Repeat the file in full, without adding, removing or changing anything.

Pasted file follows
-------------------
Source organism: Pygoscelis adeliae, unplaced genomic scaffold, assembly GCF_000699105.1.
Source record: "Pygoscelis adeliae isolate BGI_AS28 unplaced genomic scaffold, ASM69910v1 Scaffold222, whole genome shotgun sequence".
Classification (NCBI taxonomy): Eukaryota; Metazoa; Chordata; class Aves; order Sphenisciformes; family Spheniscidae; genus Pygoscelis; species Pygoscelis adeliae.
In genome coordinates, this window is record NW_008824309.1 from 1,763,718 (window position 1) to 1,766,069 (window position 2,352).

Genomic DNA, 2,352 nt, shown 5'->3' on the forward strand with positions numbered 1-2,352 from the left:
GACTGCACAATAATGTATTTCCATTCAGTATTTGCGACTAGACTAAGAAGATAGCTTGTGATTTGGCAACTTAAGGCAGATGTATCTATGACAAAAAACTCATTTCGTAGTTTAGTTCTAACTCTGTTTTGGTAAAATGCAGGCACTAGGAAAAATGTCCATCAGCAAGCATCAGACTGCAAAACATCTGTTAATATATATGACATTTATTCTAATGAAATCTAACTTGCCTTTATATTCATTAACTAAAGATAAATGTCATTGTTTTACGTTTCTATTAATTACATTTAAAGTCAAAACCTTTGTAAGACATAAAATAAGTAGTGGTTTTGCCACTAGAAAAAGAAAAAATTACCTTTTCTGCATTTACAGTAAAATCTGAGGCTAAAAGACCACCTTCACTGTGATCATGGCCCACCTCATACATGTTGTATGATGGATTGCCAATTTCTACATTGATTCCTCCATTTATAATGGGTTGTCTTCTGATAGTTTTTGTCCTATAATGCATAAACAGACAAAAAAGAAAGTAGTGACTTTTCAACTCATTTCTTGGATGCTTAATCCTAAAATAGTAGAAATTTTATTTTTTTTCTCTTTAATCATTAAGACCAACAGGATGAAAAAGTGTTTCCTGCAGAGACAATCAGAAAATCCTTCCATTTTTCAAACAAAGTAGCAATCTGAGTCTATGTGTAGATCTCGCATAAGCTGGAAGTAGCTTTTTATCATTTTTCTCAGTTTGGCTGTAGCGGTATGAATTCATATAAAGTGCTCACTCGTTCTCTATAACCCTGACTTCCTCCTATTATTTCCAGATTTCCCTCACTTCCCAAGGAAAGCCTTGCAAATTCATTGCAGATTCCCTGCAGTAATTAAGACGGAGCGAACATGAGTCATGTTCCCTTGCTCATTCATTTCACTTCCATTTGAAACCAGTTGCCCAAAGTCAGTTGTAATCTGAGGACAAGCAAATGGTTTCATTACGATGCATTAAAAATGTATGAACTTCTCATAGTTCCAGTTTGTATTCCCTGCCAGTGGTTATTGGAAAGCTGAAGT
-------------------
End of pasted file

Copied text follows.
Source organism: Pygoscelis adeliae, unplaced genomic scaffold, assembly GCF_000699105.1.
Source record: "Pygoscelis adeliae isolate BGI_AS28 unplaced genomic scaffold, ASM69910v1 Scaffold222, whole genome shotgun sequence".
Classification (NCBI taxonomy): Eukaryota; Metazoa; Chordata; class Aves; order Sphenisciformes; family Spheniscidae; genus Pygoscelis; species Pygoscelis adeliae.
In genome coordinates, this window is record NW_008824309.1 from 1,763,718 (window position 1) to 1,766,069 (window position 2,352).

Genomic DNA, 2,352 nt, shown 5'->3' on the forward strand with positions numbered 1-2,352 from the left:
GACTGCACAATAATGTATTTCCATTCAGTATTTGCGACTAGACTAAGAAGATAGCTTGTGATTTGGCAACTTAAGGCAGATGTATCTATGACAAAAAACTCATTTCGTAGTTTAGTTCTAACTCTGTTTTGGTAAAATGCAGGCACTAGGAAAAATGTCCATCAGCAAGCATCAGACTGCAAAACATCTGTTAATATATATGACATTTATTCTAATGAAATCTAACTTGCCTTTATATTCATTAACTAAAGATAAATGTCATTGTTTTACGTTTCTATTAATTACATTTAAAGTCAAAACCTTTGTAAGACATAAAATAAGTAGTGGTTTTGCCACTAGAAAAAGAAAAAATTACCTTTTCTGCATTTACAGTAAAATCTGAGGCTAAAAGACCACCTTCACTGTGATCATGGCCCACCTCATACATGTTGTATGATGGATTGCCAATTTCTACATTGATTCCTCCATTTATAATGGGTTGTCTTCTGATAGTTTTTGTCCTATAATGCATAAACAGACAAAAAAGAAAGTAGTGACTTTTCAACTCATTTCTTGGATGCTTAATCCTAAAATAGTAGAAATTTTATTTTTTTTCTCTTTAATCATTAAGACCAACAGGATGAAAAAGTGTTTCCTGCAGAGACAATCAGAAAATCCTTCCATTTTTCAAACAAAGTAGCAATCTGAGTCTATGTGTAGATCTCGCATAAGCTGGAAGTAGCTTTTTATCATTTTTCTCAGTTTGGCTGTAGCGGTATGAATTCATATAAAGTGCTCACTCGTTCTCTATAACCCTGACTTCCTCCTATTATTTCCAGATTTCCCTCACTTCCCAAGGAAAGCCTTGCAAATTCATTGCAGATTCCCTGCAGTAATTAAGACGGAGCGAACATGAGTCATGTTCCCTTGCTCATTCATTTCACTTCCATTTGAAACCAGTTGCCCAAAGTCAGTTGTAATCTGAGGACAAGCAAATGGTTTCATTACGATGCATTAAAAATGTATGAACTTCTCATAGTTCCAGTTTGTATTCCCTGCCAGTGGTTATTGGAAAGCTGAAGT